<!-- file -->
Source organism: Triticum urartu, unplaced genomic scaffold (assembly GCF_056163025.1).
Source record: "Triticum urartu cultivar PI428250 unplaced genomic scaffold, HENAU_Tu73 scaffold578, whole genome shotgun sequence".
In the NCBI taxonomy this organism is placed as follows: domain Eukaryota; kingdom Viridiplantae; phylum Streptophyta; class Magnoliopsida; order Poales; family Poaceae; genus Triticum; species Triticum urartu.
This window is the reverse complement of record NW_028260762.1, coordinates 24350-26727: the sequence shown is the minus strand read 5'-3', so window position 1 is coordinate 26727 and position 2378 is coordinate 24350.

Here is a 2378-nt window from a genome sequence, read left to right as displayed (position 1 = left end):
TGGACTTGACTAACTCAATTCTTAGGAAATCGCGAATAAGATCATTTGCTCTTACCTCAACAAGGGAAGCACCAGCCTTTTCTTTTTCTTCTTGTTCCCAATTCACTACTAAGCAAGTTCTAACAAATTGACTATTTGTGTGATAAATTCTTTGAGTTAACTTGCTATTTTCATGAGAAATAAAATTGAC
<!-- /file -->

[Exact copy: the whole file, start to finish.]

Source organism: Triticum urartu, unplaced genomic scaffold (assembly GCF_056163025.1).
Source record: "Triticum urartu cultivar PI428250 unplaced genomic scaffold, HENAU_Tu73 scaffold578, whole genome shotgun sequence".
In the NCBI taxonomy this organism is placed as follows: domain Eukaryota; kingdom Viridiplantae; phylum Streptophyta; class Magnoliopsida; order Poales; family Poaceae; genus Triticum; species Triticum urartu.
This window is the reverse complement of record NW_028260762.1, coordinates 24350-26727: the sequence shown is the minus strand read 5'-3', so window position 1 is coordinate 26727 and position 2378 is coordinate 24350.

Here is a 2378-nt window from a genome sequence, read left to right as displayed (position 1 = left end):
TGGACTTGACTAACTCAATTCTTAGGAAATCGCGAATAAGATCATTTGCTCTTACCTCAACAAGGGAAGCACCAGCCTTTTCTTTTTCTTCTTGTTCCCAATTCACTACTAAGCAAGTTCTAACAAATTGACTATTTGTGTGATAAATTCTTTGAGTTAACTTGCTATTTTCATGAGAAATAAAATTGAC